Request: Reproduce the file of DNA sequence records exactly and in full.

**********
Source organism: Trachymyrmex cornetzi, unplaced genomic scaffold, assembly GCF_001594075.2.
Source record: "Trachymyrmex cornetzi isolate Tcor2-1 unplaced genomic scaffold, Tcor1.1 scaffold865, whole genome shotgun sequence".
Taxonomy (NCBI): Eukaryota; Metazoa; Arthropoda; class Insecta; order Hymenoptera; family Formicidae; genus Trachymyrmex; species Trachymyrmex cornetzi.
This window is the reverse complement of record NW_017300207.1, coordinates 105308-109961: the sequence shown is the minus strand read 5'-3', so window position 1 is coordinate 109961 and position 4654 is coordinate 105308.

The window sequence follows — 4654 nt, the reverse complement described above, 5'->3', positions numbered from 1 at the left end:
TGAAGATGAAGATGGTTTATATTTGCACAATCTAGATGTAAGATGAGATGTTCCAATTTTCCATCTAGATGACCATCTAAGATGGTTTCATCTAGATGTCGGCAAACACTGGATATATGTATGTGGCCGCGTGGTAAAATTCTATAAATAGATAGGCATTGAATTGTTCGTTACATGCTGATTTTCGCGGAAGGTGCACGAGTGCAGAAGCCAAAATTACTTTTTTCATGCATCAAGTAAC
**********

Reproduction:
Source organism: Trachymyrmex cornetzi, unplaced genomic scaffold, assembly GCF_001594075.2.
Source record: "Trachymyrmex cornetzi isolate Tcor2-1 unplaced genomic scaffold, Tcor1.1 scaffold865, whole genome shotgun sequence".
Taxonomy (NCBI): Eukaryota; Metazoa; Arthropoda; class Insecta; order Hymenoptera; family Formicidae; genus Trachymyrmex; species Trachymyrmex cornetzi.
This window is the reverse complement of record NW_017300207.1, coordinates 105308-109961: the sequence shown is the minus strand read 5'-3', so window position 1 is coordinate 109961 and position 4654 is coordinate 105308.

The window sequence follows — 4654 nt, the reverse complement described above, 5'->3', positions numbered from 1 at the left end:
TGAAGATGAAGATGGTTTATATTTGCACAATCTAGATGTAAGATGAGATGTTCCAATTTTCCATCTAGATGACCATCTAAGATGGTTTCATCTAGATGTCGGCAAACACTGGATATATGTATGTGGCCGCGTGGTAAAATTCTATAAATAGATAGGCATTGAATTGTTCGTTACATGCTGATTTTCGCGGAAGGTGCACGAGTGCAGAAGCCAAAATTACTTTTTTCATGCATCAAGTAAC